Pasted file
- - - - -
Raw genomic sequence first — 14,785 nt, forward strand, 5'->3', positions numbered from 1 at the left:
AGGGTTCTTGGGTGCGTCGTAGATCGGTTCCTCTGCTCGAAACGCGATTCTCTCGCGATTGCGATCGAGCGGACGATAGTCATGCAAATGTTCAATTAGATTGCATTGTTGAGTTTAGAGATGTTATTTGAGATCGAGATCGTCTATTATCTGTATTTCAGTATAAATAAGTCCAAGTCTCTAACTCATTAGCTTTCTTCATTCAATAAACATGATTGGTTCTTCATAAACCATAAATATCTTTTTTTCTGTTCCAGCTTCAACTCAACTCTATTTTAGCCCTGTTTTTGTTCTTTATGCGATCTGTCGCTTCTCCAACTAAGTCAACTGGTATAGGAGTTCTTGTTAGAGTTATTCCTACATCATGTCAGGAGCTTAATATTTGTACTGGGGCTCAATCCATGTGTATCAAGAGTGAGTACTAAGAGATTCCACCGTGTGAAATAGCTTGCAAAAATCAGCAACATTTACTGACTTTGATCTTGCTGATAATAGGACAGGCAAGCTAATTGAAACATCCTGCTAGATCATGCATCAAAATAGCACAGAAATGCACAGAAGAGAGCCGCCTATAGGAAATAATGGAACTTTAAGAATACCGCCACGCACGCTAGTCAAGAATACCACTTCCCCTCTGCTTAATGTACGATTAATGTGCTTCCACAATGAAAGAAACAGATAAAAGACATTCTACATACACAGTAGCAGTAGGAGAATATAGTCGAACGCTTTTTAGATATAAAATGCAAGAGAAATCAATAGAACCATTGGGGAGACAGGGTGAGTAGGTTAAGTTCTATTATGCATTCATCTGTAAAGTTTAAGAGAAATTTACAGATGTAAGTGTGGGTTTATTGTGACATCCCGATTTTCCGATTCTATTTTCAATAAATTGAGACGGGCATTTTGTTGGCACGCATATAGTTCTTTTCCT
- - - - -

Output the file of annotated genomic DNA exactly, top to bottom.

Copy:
Raw genomic sequence first — 14,785 nt, forward strand, 5'->3', positions numbered from 1 at the left:
AGGGTTCTTGGGTGCGTCGTAGATCGGTTCCTCTGCTCGAAACGCGATTCTCTCGCGATTGCGATCGAGCGGACGATAGTCATGCAAATGTTCAATTAGATTGCATTGTTGAGTTTAGAGATGTTATTTGAGATCGAGATCGTCTATTATCTGTATTTCAGTATAAATAAGTCCAAGTCTCTAACTCATTAGCTTTCTTCATTCAATAAACATGATTGGTTCTTCATAAACCATAAATATCTTTTTTTCTGTTCCAGCTTCAACTCAACTCTATTTTAGCCCTGTTTTTGTTCTTTATGCGATCTGTCGCTTCTCCAACTAAGTCAACTGGTATAGGAGTTCTTGTTAGAGTTATTCCTACATCATGTCAGGAGCTTAATATTTGTACTGGGGCTCAATCCATGTGTATCAAGAGTGAGTACTAAGAGATTCCACCGTGTGAAATAGCTTGCAAAAATCAGCAACATTTACTGACTTTGATCTTGCTGATAATAGGACAGGCAAGCTAATTGAAACATCCTGCTAGATCATGCATCAAAATAGCACAGAAATGCACAGAAGAGAGCCGCCTATAGGAAATAATGGAACTTTAAGAATACCGCCACGCACGCTAGTCAAGAATACCACTTCCCCTCTGCTTAATGTACGATTAATGTGCTTCCACAATGAAAGAAACAGATAAAAGACATTCTACATACACAGTAGCAGTAGGAGAATATAGTCGAACGCTTTTTAGATATAAAATGCAAGAGAAATCAATAGAACCATTGGGGAGACAGGGTGAGTAGGTTAAGTTCTATTATGCATTCATCTGTAAAGTTTAAGAGAAATTTACAGATGTAAGTGTGGGTTTATTGTGACATCCCGATTTTCCGATTCTATTTTCAATAAATTGAGACGGGCATTTTGTTGGCACGCATATAGTTCTTTTCCT